When you worked on In Utero, Nirvana were still experiencing the effects of releasing Nevermind, an album that was a major game changer. It seems you were a good fit to produce their next album.
I think I identified with the band primarily because we are both from the same underground, punk rock-inspired music scene. I identified with them [and] they identified with me. We knew all the same people, we played in all the same venues, we'd slept on the same floors and had a lot of common experiences. I don't think it was a philosophical choice so much as it was one where they figured that I would get where they were coming from because I was from there too.

This album was created in 12 to 14 days. You like to have people work quickly, don't you?
Most of the records I work on don't have the budget to spend that kind of time in the studio. At the pace that they were working though, that was very comfortable. They recorded a lot of material. I think it ended up being 19 or so titles, including stuff that never ultimately made it to release.

Given that new technology has changed the landscape for music listening, what challenges did you face in remixing and remastering the album and trying to make it accessible to people listening to music through other means, such as handheld devices?
I don't give a s*** about that stuff. For every era there has been a music business truism that you should try to make things sound good at home. All of that is bulls***. Every scrap of compensating for the home listening environment is bulls***. A good record will sound good [and] a bad record will sound bad, regardless of what you're listening to it on. And because there is no standard version of home listening, whether it's a kitchen radio, TV speakers or an iPhone speaker, there's absolutely no way to compensate for something being played on a bad system by being in the studio and adding some compensatory badness. So the thing to do is to make the record sound as good as possible when you're listening to it on very good, accurate speakers in the studio.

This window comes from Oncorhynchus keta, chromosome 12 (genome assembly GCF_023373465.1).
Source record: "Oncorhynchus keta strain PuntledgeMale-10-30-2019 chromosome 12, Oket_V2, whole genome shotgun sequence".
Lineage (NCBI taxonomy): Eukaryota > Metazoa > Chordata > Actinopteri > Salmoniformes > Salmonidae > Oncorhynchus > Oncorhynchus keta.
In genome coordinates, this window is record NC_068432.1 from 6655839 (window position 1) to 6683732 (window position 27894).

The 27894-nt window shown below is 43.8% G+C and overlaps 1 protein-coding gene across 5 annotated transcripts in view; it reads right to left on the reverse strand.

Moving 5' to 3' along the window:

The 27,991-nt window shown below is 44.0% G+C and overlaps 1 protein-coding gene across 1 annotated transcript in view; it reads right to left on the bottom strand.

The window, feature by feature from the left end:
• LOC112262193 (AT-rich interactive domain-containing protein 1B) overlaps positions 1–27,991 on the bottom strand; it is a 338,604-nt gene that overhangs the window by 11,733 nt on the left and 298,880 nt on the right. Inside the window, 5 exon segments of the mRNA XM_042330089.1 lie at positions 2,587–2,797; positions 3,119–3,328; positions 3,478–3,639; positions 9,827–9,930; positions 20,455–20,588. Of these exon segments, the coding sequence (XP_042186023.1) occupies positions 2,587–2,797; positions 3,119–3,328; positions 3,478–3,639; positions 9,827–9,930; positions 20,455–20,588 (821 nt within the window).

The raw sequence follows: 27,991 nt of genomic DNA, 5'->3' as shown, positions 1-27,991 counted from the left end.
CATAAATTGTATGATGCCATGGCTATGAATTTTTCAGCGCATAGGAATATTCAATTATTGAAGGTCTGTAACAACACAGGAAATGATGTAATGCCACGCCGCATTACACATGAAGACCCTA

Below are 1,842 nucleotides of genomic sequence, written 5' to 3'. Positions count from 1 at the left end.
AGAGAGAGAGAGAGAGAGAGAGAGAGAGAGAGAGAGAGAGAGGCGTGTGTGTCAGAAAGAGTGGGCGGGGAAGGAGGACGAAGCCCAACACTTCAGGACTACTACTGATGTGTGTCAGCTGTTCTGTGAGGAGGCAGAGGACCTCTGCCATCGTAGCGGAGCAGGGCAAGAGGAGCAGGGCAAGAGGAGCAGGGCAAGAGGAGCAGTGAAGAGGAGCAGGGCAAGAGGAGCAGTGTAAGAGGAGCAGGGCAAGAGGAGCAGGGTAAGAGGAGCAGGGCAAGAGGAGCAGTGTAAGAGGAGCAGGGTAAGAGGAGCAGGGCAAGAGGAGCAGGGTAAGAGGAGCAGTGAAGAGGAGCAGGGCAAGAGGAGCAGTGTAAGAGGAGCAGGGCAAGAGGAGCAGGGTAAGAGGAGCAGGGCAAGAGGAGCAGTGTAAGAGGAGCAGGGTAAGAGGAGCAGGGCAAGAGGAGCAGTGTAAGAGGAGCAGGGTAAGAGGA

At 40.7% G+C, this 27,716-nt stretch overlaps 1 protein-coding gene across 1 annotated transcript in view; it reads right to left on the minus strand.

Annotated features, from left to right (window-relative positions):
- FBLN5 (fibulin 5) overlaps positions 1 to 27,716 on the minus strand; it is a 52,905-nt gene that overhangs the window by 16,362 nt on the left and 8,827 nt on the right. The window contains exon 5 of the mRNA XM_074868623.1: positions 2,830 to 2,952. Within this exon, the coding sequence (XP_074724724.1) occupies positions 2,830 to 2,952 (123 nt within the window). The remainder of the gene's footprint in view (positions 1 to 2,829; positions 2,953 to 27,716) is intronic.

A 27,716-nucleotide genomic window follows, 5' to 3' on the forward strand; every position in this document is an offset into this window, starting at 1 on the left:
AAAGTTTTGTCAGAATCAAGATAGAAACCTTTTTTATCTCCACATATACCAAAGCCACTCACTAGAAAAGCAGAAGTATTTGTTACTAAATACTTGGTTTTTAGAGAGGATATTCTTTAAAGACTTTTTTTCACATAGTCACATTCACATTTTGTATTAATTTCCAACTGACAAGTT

Are there any versions of the remastered or remixed songs that you really like now?
The thing that I was really charmed most by in the whole process was just hearing how good a job the band had done the first time around. What struck me the most about the [remastering and reissue] process was the fact that everybody was willing to go the full nine yards for quality. That says how much this record means to all the people involved.

Over the years, a lot has been written about the "tortured artist" persona of Kurt Cobain. What was it like working with him?
I'll be honest, I didn't press him for any intimacy. At the time, I knew that there were dozens of people who wanted to latch onto him in a way, and I didn't want him to feel him like I was one of those people. Basically, I wanted him to know our relationship was that I worked for him and that I would be there to help him make his record. I never really got inside his inner circle. He didn't bare his heart to me in any way. I respected him and came to appreciate him as a songwriter and as a thinker. I think he's an underrated guitar player. Through the process of working on the record, I came to develop a more rounded impression of him, but I still considered him a peer.

(Bryan Reesman is a New York-based freelance writer.)